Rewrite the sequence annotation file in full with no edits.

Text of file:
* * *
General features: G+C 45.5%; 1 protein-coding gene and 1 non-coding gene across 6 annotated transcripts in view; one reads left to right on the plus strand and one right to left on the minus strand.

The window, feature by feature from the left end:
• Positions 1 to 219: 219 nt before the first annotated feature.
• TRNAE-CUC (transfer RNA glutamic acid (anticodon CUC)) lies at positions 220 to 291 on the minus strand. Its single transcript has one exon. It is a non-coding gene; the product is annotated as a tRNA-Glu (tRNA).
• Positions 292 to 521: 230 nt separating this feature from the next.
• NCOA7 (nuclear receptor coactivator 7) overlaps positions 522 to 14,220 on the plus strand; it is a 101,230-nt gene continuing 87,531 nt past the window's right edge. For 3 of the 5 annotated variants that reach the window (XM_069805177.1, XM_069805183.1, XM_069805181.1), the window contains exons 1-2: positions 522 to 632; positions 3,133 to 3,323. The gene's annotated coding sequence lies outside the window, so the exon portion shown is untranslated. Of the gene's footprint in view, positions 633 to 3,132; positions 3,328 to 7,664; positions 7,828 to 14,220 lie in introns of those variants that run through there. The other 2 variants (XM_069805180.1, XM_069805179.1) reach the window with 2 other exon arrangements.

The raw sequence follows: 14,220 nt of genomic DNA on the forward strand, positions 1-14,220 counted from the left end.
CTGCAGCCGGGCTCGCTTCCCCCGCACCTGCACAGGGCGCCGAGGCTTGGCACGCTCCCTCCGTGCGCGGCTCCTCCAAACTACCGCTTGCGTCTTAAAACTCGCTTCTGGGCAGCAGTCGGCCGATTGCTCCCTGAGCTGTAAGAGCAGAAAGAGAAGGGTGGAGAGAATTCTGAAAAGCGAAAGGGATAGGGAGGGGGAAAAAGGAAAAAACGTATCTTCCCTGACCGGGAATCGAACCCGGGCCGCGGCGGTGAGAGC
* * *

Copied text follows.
General features: G+C 45.5%; 1 protein-coding gene and 1 non-coding gene across 6 annotated transcripts in view; one reads left to right on the plus strand and one right to left on the minus strand.

The window, feature by feature from the left end:
• Positions 1 to 219: 219 nt before the first annotated feature.
• TRNAE-CUC (transfer RNA glutamic acid (anticodon CUC)) lies at positions 220 to 291 on the minus strand. Its single transcript has one exon. It is a non-coding gene; the product is annotated as a tRNA-Glu (tRNA).
• Positions 292 to 521: 230 nt separating this feature from the next.
• NCOA7 (nuclear receptor coactivator 7) overlaps positions 522 to 14,220 on the plus strand; it is a 101,230-nt gene continuing 87,531 nt past the window's right edge. For 3 of the 5 annotated variants that reach the window (XM_069805177.1, XM_069805183.1, XM_069805181.1), the window contains exons 1-2: positions 522 to 632; positions 3,133 to 3,323. The gene's annotated coding sequence lies outside the window, so the exon portion shown is untranslated. Of the gene's footprint in view, positions 633 to 3,132; positions 3,328 to 7,664; positions 7,828 to 14,220 lie in introns of those variants that run through there. The other 2 variants (XM_069805180.1, XM_069805179.1) reach the window with 2 other exon arrangements.

The raw sequence follows: 14,220 nt of genomic DNA on the forward strand, positions 1-14,220 counted from the left end.
CTGCAGCCGGGCTCGCTTCCCCCGCACCTGCACAGGGCGCCGAGGCTTGGCACGCTCCCTCCGTGCGCGGCTCCTCCAAACTACCGCTTGCGTCTTAAAACTCGCTTCTGGGCAGCAGTCGGCCGATTGCTCCCTGAGCTGTAAGAGCAGAAAGAGAAGGGTGGAGAGAATTCTGAAAAGCGAAAGGGATAGGGAGGGGGAAAAAGGAAAAAACGTATCTTCCCTGACCGGGAATCGAACCCGGGCCGCGGCGGTGAGAGC